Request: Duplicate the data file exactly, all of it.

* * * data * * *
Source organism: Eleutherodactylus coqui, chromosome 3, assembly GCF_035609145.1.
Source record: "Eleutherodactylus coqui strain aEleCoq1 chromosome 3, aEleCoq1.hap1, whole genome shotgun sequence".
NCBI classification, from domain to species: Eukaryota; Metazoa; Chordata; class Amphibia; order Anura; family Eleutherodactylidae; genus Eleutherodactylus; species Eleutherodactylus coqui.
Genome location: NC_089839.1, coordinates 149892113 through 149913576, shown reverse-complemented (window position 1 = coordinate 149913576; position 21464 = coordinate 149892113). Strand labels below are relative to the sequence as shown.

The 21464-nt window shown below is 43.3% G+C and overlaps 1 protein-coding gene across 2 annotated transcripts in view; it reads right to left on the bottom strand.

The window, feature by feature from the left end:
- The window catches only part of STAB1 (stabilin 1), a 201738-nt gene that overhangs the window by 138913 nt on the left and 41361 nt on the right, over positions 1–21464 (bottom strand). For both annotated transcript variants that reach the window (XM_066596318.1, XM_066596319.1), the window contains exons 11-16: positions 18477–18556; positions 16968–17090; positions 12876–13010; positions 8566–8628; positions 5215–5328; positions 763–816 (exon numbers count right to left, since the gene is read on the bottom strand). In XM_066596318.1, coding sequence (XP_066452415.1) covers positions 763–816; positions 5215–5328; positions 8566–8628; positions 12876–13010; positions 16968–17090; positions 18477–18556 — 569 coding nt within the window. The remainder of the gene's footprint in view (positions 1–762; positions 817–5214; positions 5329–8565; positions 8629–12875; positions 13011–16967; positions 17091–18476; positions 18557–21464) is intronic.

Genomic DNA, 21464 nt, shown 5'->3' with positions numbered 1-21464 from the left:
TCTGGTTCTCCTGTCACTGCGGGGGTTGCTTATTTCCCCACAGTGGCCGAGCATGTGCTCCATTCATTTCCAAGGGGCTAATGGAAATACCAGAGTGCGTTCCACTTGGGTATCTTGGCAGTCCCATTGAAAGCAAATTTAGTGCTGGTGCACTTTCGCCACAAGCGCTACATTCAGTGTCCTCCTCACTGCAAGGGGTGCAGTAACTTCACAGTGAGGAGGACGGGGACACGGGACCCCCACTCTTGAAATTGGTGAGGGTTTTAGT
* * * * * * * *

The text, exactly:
Source organism: Eleutherodactylus coqui, chromosome 3, assembly GCF_035609145.1.
Source record: "Eleutherodactylus coqui strain aEleCoq1 chromosome 3, aEleCoq1.hap1, whole genome shotgun sequence".
NCBI classification, from domain to species: Eukaryota; Metazoa; Chordata; class Amphibia; order Anura; family Eleutherodactylidae; genus Eleutherodactylus; species Eleutherodactylus coqui.
Genome location: NC_089839.1, coordinates 149892113 through 149913576, shown reverse-complemented (window position 1 = coordinate 149913576; position 21464 = coordinate 149892113). Strand labels below are relative to the sequence as shown.

The 21464-nt window shown below is 43.3% G+C and overlaps 1 protein-coding gene across 2 annotated transcripts in view; it reads right to left on the bottom strand.

The window, feature by feature from the left end:
- The window catches only part of STAB1 (stabilin 1), a 201738-nt gene that overhangs the window by 138913 nt on the left and 41361 nt on the right, over positions 1–21464 (bottom strand). For both annotated transcript variants that reach the window (XM_066596318.1, XM_066596319.1), the window contains exons 11-16: positions 18477–18556; positions 16968–17090; positions 12876–13010; positions 8566–8628; positions 5215–5328; positions 763–816 (exon numbers count right to left, since the gene is read on the bottom strand). In XM_066596318.1, coding sequence (XP_066452415.1) covers positions 763–816; positions 5215–5328; positions 8566–8628; positions 12876–13010; positions 16968–17090; positions 18477–18556 — 569 coding nt within the window. The remainder of the gene's footprint in view (positions 1–762; positions 817–5214; positions 5329–8565; positions 8629–12875; positions 13011–16967; positions 17091–18476; positions 18557–21464) is intronic.

Genomic DNA, 21464 nt, shown 5'->3' with positions numbered 1-21464 from the left:
TCTGGTTCTCCTGTCACTGCGGGGGTTGCTTATTTCCCCACAGTGGCCGAGCATGTGCTCCATTCATTTCCAAGGGGCTAATGGAAATACCAGAGTGCGTTCCACTTGGGTATCTTGGCAGTCCCATTGAAAGCAAATTTAGTGCTGGTGCACTTTCGCCACAAGCGCTACATTCAGTGTCCTCCTCACTGCAAGGGGTGCAGTAACTTCACAGTGAGGAGGACGGGGACACGGGACCCCCACTCTTGAAATTGGTGAGGGTTTTAGT